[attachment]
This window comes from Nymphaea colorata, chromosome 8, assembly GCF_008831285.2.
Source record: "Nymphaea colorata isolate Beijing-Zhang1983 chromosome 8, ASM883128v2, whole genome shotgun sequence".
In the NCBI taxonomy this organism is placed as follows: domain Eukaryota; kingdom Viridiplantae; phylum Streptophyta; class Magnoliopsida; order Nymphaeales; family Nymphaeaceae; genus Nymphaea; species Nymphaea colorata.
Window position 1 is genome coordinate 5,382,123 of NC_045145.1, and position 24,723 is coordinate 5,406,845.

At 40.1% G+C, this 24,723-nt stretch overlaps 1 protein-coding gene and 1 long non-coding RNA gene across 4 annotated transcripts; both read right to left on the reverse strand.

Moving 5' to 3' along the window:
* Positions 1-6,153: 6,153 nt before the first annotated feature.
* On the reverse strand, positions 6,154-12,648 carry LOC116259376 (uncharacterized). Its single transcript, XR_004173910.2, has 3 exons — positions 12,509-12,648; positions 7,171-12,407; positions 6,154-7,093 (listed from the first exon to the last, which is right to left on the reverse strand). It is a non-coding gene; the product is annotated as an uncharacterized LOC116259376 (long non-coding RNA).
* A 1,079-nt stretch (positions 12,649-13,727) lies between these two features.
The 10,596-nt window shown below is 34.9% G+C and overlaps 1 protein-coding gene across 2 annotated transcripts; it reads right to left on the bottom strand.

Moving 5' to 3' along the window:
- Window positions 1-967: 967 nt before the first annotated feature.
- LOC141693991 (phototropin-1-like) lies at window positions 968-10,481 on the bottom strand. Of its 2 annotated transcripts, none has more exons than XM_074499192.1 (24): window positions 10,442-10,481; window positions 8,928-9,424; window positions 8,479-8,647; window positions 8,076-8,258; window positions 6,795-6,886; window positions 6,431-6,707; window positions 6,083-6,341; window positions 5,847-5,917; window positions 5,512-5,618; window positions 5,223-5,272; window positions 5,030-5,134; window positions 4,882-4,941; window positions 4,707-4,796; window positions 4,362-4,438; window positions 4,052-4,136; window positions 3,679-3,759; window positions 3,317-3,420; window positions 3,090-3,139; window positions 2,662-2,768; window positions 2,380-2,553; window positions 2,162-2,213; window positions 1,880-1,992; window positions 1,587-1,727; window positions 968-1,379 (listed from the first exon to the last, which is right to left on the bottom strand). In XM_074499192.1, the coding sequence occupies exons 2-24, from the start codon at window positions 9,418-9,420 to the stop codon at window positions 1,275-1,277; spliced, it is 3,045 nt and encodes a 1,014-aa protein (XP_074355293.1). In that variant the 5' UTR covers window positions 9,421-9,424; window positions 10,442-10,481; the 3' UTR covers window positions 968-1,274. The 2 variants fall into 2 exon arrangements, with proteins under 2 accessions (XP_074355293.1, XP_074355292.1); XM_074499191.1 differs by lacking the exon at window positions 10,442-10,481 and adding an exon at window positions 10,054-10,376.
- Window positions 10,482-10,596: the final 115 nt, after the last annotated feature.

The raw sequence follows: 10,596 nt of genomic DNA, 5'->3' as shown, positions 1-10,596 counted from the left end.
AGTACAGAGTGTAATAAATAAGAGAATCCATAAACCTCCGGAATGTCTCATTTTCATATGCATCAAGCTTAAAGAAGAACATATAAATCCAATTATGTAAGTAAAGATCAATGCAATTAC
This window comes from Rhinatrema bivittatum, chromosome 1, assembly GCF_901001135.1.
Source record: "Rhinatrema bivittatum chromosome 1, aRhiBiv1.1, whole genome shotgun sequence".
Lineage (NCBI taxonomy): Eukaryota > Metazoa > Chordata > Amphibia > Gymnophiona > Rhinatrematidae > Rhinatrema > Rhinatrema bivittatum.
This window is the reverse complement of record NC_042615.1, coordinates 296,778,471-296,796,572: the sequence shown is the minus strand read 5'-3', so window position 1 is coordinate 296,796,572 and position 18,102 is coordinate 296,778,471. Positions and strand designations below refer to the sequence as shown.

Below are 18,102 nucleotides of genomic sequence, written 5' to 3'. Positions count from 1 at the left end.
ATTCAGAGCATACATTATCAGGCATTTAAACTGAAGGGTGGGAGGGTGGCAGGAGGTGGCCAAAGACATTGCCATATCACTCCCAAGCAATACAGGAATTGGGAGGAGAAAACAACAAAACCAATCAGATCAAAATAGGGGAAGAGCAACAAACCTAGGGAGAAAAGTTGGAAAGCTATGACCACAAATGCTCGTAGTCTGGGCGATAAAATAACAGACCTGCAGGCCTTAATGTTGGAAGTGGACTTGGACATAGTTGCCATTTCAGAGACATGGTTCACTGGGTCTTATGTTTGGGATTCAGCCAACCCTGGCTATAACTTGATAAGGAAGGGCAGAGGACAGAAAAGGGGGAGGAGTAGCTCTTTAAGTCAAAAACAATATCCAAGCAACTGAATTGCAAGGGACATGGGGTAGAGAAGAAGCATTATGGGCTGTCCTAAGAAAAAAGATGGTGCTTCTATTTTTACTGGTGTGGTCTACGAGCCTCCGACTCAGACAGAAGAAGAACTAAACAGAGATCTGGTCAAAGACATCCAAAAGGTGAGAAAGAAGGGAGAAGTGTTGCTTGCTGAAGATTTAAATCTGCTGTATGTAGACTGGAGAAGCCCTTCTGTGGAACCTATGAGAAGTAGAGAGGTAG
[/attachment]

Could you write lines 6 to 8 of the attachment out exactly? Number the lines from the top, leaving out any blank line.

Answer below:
Moving 5' to 3' along the window:
* Positions 1-6,153: 6,153 nt before the first annotated feature.
* On the reverse strand, positions 6,154-12,648 carry LOC116259376 (uncharacterized). Its single transcript, XR_004173910.2, has 3 exons — positions 12,509-12,648; positions 7,171-12,407; positions 6,154-7,093 (listed from the first exon to the last, which is right to left on the reverse strand). It is a non-coding gene; the product is annotated as an uncharacterized LOC116259376 (long non-coding RNA).